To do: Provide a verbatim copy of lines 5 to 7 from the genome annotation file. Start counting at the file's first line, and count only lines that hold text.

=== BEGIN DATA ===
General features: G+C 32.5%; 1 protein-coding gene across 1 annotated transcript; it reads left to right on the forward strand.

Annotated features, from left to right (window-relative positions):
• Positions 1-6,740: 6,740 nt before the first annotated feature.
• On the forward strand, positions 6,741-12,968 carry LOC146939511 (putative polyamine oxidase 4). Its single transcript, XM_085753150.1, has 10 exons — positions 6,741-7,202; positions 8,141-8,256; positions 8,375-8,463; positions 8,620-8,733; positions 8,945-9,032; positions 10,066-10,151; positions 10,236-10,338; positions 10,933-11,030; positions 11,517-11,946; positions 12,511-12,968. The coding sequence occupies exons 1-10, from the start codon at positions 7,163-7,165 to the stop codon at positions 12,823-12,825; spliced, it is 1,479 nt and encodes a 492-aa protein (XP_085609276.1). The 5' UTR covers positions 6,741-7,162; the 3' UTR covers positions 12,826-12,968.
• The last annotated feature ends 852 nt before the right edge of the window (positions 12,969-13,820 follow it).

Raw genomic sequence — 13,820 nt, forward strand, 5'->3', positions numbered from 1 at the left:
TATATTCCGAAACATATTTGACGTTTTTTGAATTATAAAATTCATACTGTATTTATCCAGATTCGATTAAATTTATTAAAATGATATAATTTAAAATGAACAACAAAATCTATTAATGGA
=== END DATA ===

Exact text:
• The last annotated feature ends 852 nt before the right edge of the window (positions 12,969-13,820 follow it).

Raw genomic sequence — 13,820 nt, forward strand, 5'->3', positions numbered from 1 at the left:
TATATTCCGAAACATATTTGACGTTTTTTGAATTATAAAATTCATACTGTATTTATCCAGATTCGATTAAATTTATTAAAATGATATAATTTAAAATGAACAACAAAATCTATTAATGGA